Now if we take the date 1511 CE in the inscription of Baghdad as true and then the date of Guru Nanak’s description of Babar’s attack on Saidpur (Eminabad) around 1521 CE also as true, then it means Guru Nanak was in Middle East and around for about 11 years (1511-1521).

Besides Syed Chan Shah Pir Qadri [8] reported about Guru Nanak as follows:
“The Udasis or accounts of the travels of Baba Nanak Sahib tell us that he traveled to Mecca for the Haj. He is also said to have spent six long years in Baghdad, which was then a major centre for the Sufis. Here he studied with many leading Sufis of his day, and it is said that he was presented by the Sufis of the city with a turban as a token of respect and honor. In Baghdad , in the courtyard of the shrine of Hazrat Bahlol Danaai, a famous Sufi, there is a shrine which mentions that Baba Nanak Sahib stayed there. The shoes, the Muslim-style prayer mat [ja-namaz] and the blanket of Baba Nanak and the copy of the Holy Qur’an which he used to regularly read, are also preserved there.”

Still in another article, “Guru Nanak Was he Muslim?” Ajmad Qurashi reported Guru Nanak’s stay in Baghdad for about 12 years (

The above information of six years or 12 years of stay in Baghdad supports our findings that Guru Nanak could have stayed in Middle East at least for 11 years.

This is the longest period of his travel in the Middle East (Islamic countries) but very little is known about his contributions about this area and Islam in any of his writings except the Babarbani [2]. Even the so-called Mekke Ki Gosht is not available now and it has not been seen by Dr Trilochan Singh. However, some of the writings of Rukn-ud-din and some of the so-called writings of Guru Nanak as reported by Dr Trilochan Singh [7] are worth to analyse to find out more about Guru Nanak’s mission in Middle east.

• The above critical study clearly indicates that Guru Nanak was in the area of Middle East for at least 11 years.
• He attained good knowledge of Arabic, Persian, and Kor’an.
• Nanak was known as Baba Nanak Faqir (‘Baba’ means ‘father’ or ‘elder’ and ‘Faqir’ means ‘a man full of humility’).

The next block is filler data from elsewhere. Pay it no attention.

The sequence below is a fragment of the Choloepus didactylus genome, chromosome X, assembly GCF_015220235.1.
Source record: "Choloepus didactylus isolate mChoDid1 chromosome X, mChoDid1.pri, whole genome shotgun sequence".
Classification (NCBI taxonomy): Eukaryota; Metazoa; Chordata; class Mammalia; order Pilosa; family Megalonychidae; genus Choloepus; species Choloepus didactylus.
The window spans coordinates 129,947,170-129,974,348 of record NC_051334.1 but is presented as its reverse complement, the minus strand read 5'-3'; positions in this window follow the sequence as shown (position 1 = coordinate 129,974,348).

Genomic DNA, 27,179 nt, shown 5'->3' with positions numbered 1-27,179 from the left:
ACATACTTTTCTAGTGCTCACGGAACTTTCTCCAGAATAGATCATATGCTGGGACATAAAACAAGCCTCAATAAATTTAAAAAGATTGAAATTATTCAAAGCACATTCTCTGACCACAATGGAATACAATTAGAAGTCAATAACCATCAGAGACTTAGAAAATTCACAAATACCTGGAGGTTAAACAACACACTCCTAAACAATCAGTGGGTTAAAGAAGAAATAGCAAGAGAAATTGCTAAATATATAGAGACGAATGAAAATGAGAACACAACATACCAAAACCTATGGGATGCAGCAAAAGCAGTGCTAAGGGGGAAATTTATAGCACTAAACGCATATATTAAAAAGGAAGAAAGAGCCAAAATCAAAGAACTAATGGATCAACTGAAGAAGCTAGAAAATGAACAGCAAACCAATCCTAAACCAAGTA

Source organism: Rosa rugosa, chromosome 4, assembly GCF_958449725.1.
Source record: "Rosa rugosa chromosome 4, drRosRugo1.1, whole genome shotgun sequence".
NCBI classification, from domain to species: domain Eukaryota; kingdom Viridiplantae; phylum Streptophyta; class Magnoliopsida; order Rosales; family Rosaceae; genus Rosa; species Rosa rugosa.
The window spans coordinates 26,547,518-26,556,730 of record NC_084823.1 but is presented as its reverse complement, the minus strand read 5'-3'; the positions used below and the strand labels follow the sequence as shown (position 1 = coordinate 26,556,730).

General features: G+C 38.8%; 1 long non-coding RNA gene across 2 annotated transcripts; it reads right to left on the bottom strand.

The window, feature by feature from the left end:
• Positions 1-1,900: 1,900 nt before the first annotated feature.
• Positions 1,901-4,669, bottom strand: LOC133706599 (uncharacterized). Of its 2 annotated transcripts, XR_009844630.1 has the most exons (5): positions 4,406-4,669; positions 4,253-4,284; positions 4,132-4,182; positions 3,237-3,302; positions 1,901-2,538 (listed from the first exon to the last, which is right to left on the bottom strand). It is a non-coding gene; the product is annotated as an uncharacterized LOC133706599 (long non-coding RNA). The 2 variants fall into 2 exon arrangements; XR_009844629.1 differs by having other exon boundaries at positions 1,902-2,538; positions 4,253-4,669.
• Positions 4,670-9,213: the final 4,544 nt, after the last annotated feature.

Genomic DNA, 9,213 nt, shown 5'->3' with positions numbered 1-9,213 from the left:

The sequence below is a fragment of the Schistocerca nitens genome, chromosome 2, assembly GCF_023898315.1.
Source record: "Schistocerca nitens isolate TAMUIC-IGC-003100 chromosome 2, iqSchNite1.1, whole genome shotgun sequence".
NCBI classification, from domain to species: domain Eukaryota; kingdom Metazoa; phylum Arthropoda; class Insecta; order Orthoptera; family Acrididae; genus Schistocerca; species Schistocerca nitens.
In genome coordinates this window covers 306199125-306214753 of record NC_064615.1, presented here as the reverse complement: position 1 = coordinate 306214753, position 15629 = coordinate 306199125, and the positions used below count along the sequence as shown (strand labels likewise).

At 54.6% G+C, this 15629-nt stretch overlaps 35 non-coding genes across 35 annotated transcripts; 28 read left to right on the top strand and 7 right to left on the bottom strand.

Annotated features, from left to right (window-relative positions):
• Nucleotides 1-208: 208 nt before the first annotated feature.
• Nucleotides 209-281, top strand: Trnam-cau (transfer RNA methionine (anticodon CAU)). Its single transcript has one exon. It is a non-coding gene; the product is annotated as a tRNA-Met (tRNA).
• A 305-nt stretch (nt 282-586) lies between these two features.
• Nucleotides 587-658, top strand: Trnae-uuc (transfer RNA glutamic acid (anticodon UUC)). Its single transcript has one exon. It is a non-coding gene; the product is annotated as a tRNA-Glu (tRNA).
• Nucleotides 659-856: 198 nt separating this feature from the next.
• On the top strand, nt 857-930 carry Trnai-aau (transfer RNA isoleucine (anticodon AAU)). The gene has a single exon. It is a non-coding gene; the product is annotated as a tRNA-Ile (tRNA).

• It also indicates that during this long stay of 11 years Guru Nanak must have visited the shrine of Maulana Jalalal ud-din Rumi in Konya and Istanbul in Turkey, although no evidence could be found till today (Please see Research Report by Prof Devinder Singh Chahal and Dr Avtar Singh Dhaliwal in Understanding Sikhism Res. J Volume 9 Number 2 at pages 7-23, 2007).

1. Ahluwalia, Preet Mohan Singh. Guru Nanak in Baghdad. This account of Guru Nanak's visit to Baghdad was taken from The Divine Master, Lahore 1930 by Sewaram Singh, published in Punjab: Past and Present and Guru Nanak's Visit to Baghdad, by Manjeet Singh, The Sikh Review, Oct-Nov. 1969 -- Editor
2. Babarbani (so-called) on pages 360, 417-418 and 722-723 in the Aad Guru Granth Sahib.
3. Date Conversion System:
4. Guru Nanak Dev Jee In Baghdad This account of Guru Nanak's visit to Baghdad was taken from The Divine Master, Lahore 1930 by Sewaram Singh, published in Punjab: Past and Present and Guru Nanak's Visit to Baghdad, by Manjeet Singh, The Sikh Review, Oct-Nov. 1969
5. Singh Fauja Singh, Fauja, and Singh, Kirpal. 1976. Atlas: Travels of Guru Nanak. Punjabi University, Patiala.
6. Singh, Harbans. 1992-1998. Encyclopedia of Sikhism. Punajbi University, Patiala.
7. Singh Trilochan. 1969. Guru Nanak: Founder of Sikhism. Gurdwara Parbandhak Committee, Sis Gang, Chandni Chowk, Delhi.
8. Syed Chan Shah Pir Qadri. 2005.
(Posted: July 27, 2007)

Fi. 1. The above inscription is seen two times on the inside wall of the shrine as shown in Plate II in Ref. 7. Therefore, this inscription is not on the stone used by Guru

Prof Devinder Singh Chahal, PhD
Institute for Understanding Sikhism
4418 Rue Martin Plouffe,
Laval, QC, Canada, H7W 5L9